In the background, Suzuki were developing the new generation Jimny, as the SJ413 model ran for over 15 years. It gave way to the newly designed Jimny that most car enthusiasts are most familiar with. Starting a new generation of compact off-roaders. Upgraded shock absorbers with coils springs and longer travel provided a comfortable experience in any scenario. A ladder frame chassis with air locking hubs were the foundation of its design, to allow two- and four-wheel drive switchover to take place during driving.

New Grand Vitara
Grand Vitara

As the Jimny became a worldwide success, Suzuki worked on the second generation Vitara and Grand Vitara introducing these in 2005. Alongside a luxury offering in the form of the XL7 in 2006 and the medium sized SUV, the SX4. With a sophisticated electronic 4WD system it had configurable driving modes. Again, using the Jimnys unique drivetrain design, it was the basis for the SX4 S-CROSS when released in 2013 for 4WD performance and ‘Allgrip’ variants.

Jimny 2009

The Jimny was changed in 2009 to a hard top only model. With a facelift in 2013 for a more aggressive grille, front bumper, and hood scoop. Hugely popular with the custom car scene, Jimny owners deem this the most popular to upgrade. With performance suspension, front bull bars, roof racks and technology installed for any off-road adventuring in the bush.

As the Jimnys long 20-year lifespan in its third generation, sales continued as other new models were being introduced in the background. Such as the third generation Vitara in 2014, highlighting their dominance in the off-road space.

Now with emissions standards changing and the opposite growth in SUV popularity, the new Vitara promoted economical engines that combined with its 4wd system to provide a safe, low-cost solution for families driving in more extreme conditions. Whilst offering a high driving position and updated technologies to move along with the times.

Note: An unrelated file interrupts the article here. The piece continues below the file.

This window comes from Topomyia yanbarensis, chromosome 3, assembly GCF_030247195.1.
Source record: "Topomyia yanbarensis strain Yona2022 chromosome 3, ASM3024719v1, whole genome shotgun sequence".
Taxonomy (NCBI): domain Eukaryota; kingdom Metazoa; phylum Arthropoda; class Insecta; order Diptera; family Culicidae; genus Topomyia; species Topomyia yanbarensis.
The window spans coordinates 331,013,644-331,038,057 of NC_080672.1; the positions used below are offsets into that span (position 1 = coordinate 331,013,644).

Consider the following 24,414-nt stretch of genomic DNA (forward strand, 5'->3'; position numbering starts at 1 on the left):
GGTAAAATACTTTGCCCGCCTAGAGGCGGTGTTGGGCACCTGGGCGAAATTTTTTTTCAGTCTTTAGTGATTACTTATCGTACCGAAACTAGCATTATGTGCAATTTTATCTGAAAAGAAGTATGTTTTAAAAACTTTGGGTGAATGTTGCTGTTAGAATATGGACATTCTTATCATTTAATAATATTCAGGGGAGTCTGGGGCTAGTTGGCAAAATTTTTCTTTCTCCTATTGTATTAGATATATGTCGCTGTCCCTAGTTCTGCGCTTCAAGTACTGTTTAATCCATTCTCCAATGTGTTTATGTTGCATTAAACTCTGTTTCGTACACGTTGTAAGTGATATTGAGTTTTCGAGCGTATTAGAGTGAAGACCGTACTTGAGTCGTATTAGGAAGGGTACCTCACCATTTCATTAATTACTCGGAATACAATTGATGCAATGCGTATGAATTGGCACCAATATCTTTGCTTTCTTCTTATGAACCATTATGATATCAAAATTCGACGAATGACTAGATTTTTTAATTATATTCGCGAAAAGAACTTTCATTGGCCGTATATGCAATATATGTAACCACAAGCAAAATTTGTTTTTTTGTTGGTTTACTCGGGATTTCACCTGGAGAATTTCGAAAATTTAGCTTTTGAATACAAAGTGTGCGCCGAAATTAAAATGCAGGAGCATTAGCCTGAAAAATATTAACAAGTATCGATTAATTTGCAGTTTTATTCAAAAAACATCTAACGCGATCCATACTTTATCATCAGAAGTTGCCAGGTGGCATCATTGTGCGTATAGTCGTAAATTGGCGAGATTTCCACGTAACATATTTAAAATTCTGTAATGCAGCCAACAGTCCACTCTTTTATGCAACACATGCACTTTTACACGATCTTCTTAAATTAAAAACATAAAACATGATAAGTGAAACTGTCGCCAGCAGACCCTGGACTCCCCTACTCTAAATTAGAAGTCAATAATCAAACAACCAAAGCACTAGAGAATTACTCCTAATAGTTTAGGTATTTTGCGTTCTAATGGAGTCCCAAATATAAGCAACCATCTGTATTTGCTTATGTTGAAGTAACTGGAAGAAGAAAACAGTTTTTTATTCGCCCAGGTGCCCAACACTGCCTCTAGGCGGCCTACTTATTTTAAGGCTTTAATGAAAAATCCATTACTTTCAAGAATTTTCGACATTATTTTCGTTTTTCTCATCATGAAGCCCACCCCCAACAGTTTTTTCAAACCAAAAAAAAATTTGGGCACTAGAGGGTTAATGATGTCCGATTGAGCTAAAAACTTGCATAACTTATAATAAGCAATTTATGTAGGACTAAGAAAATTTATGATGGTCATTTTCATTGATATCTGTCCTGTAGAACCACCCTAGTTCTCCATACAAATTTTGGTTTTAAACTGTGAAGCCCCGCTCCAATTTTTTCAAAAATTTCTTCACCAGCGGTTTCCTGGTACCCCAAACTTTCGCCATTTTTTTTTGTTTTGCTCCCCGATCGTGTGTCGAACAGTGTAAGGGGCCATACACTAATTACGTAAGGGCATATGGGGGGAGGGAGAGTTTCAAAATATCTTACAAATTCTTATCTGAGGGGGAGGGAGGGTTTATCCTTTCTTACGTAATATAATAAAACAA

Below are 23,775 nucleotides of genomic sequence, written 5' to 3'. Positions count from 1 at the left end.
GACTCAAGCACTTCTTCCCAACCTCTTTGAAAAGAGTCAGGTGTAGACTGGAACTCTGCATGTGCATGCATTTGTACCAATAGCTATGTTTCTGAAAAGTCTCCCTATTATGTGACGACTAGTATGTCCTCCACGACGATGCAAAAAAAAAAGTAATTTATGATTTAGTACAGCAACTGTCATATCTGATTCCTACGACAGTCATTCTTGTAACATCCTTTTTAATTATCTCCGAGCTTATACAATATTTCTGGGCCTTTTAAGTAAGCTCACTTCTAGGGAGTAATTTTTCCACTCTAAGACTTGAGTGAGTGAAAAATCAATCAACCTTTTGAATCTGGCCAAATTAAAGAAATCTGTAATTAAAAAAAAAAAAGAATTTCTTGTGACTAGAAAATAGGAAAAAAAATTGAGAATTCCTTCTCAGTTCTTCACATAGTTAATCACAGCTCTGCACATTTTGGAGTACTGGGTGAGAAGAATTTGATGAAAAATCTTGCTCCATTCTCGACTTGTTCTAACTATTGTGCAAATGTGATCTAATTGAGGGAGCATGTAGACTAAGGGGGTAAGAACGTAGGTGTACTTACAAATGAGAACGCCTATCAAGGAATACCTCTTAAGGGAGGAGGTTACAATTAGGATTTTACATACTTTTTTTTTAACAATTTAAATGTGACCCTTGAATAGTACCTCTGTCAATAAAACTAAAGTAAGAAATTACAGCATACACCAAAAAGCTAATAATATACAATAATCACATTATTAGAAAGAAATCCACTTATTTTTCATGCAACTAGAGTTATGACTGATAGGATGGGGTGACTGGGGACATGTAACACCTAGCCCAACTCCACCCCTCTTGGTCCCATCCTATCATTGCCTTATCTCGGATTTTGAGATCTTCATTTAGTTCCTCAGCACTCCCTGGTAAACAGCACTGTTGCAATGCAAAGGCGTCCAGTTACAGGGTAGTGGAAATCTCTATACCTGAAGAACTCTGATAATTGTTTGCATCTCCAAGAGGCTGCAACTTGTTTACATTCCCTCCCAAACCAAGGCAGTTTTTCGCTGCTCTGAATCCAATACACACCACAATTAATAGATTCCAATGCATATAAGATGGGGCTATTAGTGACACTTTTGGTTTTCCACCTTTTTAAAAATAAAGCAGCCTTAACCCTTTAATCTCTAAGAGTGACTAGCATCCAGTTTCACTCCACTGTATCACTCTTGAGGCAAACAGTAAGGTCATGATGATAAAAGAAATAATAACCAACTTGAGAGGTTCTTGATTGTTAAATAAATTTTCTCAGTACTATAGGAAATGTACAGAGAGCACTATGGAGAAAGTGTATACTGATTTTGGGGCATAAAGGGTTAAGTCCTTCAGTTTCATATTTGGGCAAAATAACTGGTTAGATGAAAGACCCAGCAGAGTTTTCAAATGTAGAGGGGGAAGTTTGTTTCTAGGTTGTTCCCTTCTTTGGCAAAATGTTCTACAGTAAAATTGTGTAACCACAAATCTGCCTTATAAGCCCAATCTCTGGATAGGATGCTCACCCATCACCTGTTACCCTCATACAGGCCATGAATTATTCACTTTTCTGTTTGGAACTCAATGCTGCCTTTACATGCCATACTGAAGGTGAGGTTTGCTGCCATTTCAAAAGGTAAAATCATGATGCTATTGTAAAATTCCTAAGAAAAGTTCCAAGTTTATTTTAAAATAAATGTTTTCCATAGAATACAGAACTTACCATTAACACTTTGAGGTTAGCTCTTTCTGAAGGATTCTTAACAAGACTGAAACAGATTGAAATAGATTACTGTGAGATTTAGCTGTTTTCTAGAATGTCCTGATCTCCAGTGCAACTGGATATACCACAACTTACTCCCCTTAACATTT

Allgrip was introduced as a name brand with three major categories. Allgrip Auto – for snowy and loose gripped surfaces with a viscous pairing 4WD system, Allgrip Select – electronic controlled system with four driving modes (auto, sport, snow, and lock) as the best all-rounder for on and off-road and Allgrip Pro – for all abilities off-road, its part time 4WD system with a reduction gear meant a driver can go “beyond limits”.


The new ignis 4WD with Allgrip Pro brought Suzuki’s technology in small cars fully into the 21st century. With the long awaited fourth generation Jimny introduced in 2018, modernising Suzuki’s car of the century. Still holding true to its roots of a compact off-roader. Its 1.5L engine with 75kW, combined with the Allgrip Pro system meant it was the most popular choice for enthusiasts. Part time differential and 4WD system provided so much capability. The original ladder frame chassis remained, but upgraded technology included a touch screen, lane departure warning, automatic braking and high beam assist provided excellent safety and entertainment features to the well-loved off roader.